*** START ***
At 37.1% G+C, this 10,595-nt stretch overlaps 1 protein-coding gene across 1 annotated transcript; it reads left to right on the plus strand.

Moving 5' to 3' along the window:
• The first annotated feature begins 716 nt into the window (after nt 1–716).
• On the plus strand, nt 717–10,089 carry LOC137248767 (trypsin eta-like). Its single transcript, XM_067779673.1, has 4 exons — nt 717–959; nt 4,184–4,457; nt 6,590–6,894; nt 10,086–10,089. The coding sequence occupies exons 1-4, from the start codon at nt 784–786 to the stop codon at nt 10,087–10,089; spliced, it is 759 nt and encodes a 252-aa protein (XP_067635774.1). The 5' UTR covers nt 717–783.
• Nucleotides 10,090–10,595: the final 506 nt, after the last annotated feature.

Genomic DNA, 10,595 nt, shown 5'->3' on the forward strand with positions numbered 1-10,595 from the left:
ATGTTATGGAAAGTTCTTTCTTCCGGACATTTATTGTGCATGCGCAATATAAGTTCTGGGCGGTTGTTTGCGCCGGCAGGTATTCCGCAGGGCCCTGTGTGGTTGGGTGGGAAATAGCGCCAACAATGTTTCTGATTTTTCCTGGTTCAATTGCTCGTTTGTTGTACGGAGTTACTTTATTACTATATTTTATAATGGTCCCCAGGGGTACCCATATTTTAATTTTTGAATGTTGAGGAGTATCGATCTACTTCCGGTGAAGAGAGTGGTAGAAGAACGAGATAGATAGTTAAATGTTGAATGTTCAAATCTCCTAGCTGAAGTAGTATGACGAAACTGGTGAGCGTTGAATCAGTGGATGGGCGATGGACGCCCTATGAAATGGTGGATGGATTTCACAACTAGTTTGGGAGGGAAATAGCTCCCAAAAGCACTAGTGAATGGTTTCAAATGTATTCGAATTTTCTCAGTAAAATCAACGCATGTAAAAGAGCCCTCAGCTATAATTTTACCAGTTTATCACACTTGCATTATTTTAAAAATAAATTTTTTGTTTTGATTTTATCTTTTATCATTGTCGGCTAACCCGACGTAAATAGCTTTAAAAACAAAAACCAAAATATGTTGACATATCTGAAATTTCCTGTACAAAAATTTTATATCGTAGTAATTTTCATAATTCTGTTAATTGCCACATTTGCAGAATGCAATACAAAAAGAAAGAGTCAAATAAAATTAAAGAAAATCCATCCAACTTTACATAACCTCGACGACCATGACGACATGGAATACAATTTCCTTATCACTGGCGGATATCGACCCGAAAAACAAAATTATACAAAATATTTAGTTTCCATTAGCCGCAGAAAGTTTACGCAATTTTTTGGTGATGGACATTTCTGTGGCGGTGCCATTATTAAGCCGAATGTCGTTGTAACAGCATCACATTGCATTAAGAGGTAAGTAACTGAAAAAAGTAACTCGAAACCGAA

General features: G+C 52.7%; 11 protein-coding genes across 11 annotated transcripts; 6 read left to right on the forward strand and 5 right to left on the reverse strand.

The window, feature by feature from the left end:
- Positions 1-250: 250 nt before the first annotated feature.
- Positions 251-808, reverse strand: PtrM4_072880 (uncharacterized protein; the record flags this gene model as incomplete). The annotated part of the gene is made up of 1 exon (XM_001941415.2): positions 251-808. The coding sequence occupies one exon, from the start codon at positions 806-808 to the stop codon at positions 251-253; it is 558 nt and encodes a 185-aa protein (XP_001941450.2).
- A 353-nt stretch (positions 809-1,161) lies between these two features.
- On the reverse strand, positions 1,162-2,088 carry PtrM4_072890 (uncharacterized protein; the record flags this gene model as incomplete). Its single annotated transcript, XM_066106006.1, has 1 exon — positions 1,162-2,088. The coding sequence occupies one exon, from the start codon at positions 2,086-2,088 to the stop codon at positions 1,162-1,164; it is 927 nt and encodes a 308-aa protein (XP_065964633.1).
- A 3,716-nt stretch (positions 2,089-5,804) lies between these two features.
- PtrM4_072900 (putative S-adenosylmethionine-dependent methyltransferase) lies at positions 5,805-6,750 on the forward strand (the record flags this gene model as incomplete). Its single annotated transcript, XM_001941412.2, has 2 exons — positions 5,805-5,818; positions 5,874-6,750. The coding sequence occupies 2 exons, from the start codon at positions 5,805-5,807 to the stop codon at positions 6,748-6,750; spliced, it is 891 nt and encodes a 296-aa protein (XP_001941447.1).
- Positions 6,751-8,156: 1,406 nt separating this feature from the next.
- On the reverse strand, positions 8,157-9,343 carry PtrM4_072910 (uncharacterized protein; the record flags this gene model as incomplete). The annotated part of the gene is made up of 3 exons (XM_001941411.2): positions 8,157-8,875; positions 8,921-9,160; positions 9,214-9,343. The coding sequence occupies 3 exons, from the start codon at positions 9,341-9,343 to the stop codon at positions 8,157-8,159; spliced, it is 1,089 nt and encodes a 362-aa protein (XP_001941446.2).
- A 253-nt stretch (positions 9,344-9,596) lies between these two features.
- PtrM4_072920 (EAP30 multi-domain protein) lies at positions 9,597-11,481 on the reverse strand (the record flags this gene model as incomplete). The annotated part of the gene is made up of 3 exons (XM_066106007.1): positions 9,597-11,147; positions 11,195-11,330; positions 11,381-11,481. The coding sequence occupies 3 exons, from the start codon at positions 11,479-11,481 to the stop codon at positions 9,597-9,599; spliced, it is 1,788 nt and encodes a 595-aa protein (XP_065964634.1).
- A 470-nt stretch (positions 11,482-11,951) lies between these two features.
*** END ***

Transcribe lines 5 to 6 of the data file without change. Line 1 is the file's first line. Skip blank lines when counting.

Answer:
• Nucleotides 10,090–10,595: the final 506 nt, after the last annotated feature.

Genomic DNA, 10,595 nt, shown 5'->3' on the forward strand with positions numbered 1-10,595 from the left: